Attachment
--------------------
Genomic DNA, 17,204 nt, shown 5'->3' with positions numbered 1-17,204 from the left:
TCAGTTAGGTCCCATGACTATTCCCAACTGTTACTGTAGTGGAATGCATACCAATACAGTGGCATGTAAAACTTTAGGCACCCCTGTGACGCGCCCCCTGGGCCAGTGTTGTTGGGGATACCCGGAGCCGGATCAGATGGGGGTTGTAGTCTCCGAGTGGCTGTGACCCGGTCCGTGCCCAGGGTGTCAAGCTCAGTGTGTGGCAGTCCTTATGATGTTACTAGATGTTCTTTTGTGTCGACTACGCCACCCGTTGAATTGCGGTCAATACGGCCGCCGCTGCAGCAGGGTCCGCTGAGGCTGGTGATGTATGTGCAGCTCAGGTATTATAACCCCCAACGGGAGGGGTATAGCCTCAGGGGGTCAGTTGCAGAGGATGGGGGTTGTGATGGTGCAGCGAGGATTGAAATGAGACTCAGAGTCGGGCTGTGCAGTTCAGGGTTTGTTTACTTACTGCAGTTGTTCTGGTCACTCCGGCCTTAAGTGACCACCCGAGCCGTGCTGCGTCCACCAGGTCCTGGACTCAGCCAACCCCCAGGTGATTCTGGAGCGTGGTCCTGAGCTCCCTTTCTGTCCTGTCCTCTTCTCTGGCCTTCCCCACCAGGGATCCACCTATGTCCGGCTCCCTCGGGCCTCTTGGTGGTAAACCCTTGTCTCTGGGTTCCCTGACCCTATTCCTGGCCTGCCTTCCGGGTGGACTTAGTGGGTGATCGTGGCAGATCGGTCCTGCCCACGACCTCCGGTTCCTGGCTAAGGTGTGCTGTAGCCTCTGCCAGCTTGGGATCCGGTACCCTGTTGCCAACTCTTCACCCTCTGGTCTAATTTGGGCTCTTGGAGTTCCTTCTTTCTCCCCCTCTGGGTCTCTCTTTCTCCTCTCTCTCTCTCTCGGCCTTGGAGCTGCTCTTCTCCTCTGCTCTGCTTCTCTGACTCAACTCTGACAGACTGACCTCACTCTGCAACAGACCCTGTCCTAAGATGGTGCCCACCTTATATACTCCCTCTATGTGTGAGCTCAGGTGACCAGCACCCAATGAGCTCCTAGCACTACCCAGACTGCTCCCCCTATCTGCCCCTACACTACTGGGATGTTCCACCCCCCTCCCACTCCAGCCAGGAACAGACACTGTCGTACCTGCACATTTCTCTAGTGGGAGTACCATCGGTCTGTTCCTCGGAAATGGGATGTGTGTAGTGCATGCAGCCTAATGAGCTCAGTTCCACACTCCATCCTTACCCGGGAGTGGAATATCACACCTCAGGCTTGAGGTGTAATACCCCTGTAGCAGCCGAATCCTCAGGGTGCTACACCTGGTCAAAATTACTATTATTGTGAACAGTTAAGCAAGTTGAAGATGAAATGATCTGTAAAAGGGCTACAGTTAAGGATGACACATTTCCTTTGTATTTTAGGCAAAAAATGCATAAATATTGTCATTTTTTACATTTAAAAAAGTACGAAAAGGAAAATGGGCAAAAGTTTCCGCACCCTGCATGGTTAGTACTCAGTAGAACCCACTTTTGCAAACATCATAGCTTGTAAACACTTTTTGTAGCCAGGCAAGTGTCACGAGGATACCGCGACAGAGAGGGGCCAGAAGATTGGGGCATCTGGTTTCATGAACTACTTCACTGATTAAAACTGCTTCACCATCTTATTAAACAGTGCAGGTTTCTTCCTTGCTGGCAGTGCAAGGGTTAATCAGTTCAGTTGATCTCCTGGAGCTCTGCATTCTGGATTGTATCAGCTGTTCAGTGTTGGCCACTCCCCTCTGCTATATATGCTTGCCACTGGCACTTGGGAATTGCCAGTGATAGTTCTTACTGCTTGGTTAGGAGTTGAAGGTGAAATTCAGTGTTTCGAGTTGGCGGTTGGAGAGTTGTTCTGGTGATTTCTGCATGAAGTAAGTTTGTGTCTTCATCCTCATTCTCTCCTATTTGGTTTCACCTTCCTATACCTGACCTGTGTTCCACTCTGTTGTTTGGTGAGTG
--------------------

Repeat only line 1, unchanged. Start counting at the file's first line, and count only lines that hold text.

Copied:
Genomic DNA, 17,204 nt, shown 5'->3' with positions numbered 1-17,204 from the left: